How to Become an Electrical or Electronics Engineer
Becoming an electrical or electronics engineer involves study of math and engineering.
Electrical and electronics engineers must have a bachelor’s degree. Employers also value practical experience, so participation in cooperative engineering programs, in which students earn academic credit for structured work experience, is valuable as well. Having a Professional Engineer (PE) license may improve an engineer’s chances of finding employment.
High school students interested in studying electrical or electronics engineering benefit from taking courses in physics and mathematics, including algebra, trigonometry, and calculus. Courses in drafting are also helpful, because electrical and electronics engineers are often required to prepare technical drawings.
Entry-level jobs in electrical or electronics engineering generally require a bachelor's degree in electrical engineering, electronics engineering, or electrical engineering technology. Programs include classroom, laboratory, and field studies. Courses include digital systems design, differential equations, and electrical circuit theory. Programs in electrical engineering should be accredited by ABET.
Some colleges and universities offer cooperative programs in which students gain practical experience while completing their education. Cooperative programs combine classroom study with practical work.
At some universities, students can enroll in a 5-year program that leads to both a bachelor’s degree and a master’s degree. A graduate degree allows an engineer to work as an instructor at some universities, or in research and development.
Concentration. Electrical and electronics engineers design and develop complex electrical systems and electronic components and products. They must be able to keep track of multiple design elements and technical characteristics when performing these tasks.
Initiative. Electrical and electronics engineers must be able to apply their academic knowledge to new tasks in every project they undertake. In addition, they must engage in continuing education to keep up with changes in technology.
Interpersonal skills. Electrical and electronics engineers must be able to work with others during the manufacturing process to ensure that their plans are implemented correctly. This collaboration includes monitoring technicians and devising remedies to problems as they arise.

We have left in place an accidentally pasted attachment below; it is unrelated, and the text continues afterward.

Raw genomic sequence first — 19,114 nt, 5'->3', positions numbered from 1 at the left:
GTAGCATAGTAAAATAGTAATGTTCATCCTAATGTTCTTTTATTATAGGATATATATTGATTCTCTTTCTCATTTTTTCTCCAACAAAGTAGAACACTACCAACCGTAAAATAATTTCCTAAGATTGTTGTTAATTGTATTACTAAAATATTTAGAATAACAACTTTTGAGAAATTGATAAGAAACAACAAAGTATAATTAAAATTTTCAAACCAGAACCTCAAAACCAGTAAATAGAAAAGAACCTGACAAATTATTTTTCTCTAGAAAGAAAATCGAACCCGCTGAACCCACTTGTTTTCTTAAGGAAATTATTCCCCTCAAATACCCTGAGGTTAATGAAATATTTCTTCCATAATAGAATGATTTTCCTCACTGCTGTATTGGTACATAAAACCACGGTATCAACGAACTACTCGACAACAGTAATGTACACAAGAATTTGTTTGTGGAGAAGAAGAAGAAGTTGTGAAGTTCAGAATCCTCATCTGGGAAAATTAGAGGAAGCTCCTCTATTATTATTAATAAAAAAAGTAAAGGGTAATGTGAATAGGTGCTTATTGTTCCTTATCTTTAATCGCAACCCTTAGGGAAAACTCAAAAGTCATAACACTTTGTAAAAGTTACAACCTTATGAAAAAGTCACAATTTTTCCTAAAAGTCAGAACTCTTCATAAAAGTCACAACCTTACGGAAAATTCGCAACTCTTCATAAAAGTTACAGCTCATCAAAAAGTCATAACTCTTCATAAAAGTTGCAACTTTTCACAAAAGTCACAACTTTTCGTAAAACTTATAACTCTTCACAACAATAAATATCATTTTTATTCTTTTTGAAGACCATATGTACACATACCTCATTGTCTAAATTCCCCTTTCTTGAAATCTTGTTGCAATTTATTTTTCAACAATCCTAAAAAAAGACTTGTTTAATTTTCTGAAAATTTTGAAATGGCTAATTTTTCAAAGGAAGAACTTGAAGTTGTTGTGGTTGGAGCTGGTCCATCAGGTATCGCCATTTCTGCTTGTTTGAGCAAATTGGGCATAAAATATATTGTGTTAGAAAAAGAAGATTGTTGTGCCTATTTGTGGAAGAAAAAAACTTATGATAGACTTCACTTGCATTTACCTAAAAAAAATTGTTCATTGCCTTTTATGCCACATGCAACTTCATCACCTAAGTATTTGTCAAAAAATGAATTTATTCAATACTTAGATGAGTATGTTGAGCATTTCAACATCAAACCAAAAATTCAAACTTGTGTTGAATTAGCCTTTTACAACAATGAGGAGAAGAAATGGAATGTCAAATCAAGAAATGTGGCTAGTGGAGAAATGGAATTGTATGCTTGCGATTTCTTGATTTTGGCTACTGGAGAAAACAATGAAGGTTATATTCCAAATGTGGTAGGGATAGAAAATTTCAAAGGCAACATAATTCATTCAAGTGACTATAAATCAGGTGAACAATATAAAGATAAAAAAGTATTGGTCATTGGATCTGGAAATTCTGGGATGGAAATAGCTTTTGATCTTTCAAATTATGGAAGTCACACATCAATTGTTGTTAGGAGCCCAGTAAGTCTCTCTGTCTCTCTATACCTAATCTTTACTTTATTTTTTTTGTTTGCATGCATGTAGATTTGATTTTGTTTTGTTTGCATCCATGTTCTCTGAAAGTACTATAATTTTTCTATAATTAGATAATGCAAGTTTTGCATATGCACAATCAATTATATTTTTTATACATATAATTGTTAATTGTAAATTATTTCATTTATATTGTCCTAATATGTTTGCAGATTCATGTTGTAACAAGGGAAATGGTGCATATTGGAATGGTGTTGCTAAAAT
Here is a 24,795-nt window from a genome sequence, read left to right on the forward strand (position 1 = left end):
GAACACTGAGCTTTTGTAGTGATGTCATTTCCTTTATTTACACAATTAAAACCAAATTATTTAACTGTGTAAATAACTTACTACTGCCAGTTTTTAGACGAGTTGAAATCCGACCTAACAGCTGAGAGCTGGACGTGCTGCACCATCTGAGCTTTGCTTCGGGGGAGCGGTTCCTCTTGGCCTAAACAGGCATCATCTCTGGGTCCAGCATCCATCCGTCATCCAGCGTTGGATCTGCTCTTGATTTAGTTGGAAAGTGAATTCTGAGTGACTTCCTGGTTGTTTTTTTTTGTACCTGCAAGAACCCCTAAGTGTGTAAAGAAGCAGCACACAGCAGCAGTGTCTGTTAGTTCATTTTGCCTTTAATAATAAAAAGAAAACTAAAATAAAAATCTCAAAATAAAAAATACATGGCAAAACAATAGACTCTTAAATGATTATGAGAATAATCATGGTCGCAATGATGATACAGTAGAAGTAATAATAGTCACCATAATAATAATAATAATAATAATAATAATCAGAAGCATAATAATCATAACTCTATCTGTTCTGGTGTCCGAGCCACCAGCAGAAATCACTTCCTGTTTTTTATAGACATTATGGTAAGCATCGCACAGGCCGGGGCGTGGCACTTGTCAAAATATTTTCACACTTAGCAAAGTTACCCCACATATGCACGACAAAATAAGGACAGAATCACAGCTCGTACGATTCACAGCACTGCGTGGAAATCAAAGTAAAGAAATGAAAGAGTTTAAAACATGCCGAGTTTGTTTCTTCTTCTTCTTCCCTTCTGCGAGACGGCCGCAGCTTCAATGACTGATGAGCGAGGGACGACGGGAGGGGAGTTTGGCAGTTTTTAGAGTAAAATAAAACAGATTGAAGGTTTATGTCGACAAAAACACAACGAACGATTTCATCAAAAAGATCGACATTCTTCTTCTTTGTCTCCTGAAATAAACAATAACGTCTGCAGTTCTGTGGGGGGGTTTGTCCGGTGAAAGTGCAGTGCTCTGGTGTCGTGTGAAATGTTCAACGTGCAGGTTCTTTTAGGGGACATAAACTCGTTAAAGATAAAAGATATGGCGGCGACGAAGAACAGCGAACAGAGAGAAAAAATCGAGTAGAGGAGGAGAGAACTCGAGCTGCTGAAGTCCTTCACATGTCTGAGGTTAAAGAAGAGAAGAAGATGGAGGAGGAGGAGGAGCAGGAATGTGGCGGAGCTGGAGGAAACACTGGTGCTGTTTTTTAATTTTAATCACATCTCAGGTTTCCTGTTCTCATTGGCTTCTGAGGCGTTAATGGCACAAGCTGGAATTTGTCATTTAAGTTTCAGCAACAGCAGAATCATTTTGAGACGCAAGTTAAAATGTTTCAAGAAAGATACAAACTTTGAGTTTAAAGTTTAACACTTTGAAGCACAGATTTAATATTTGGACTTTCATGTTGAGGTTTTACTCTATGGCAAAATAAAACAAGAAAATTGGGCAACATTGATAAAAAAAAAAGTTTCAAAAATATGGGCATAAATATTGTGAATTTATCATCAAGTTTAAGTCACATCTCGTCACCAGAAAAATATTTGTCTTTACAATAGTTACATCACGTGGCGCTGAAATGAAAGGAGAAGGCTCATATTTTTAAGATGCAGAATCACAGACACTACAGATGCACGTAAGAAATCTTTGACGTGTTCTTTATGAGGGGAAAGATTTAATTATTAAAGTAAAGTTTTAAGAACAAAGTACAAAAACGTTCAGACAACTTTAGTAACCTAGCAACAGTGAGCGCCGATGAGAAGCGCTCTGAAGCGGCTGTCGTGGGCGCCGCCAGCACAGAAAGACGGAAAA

Math skills. Electrical and electronics engineers must be able to use the principles of calculus and other advanced topics in math in order to analyze, design, and troubleshoot equipment.
Speaking skills. Electrical and electronics engineers work closely with other engineers and technicians. They must be able to explain their designs and reasoning clearly and to relay instructions during product development and production. They may also need to explain complex issues to customers who have little or no technical expertise.
Licenses, Certifications, and Registrations
Licensure for electrical and electronics engineers is not as common as it is for other engineering occupations; however, it is encouraged for those working in companies that have contracts with federal, state, and local government. Engineers who become licensed are designated Professional Engineers (PEs). Licensure generally requires the following:
- A degree from an ABET-accredited engineering program
- A passing score on the Fundamentals of Engineering (FE) exam
- Relevant work experience
- A passing score on the Professional Engineering (PE) exam
The initial Fundamentals of Engineering (FE) exam can be taken right after graduation from a college or university. Engineers who pass this exam commonly are called engineers in training (EITs) or engineer interns (EIs). After getting work experience, EITs can take the second exam, called the Principles and Practice of Engineering exam.
Several states require engineers to take continuing education courses to keep their license. Most states recognize licensure from other states if the licensing state’s requirements meet or exceed their own licensure requirements.
Electrical and electronic engineers may advance to supervisory positions that require leading a team of engineers and technicians. Some may move to management positions, working as engineering or program managers. Preparation for managerial positions usually requires working under the guidance of a more experienced engineer. For more information, see the profile on architectural and engineering managers.
For sales work, an engineering background enables engineers to discuss a product's technical aspects and assist in product planning and use. For more information, see the profile on sales engineers.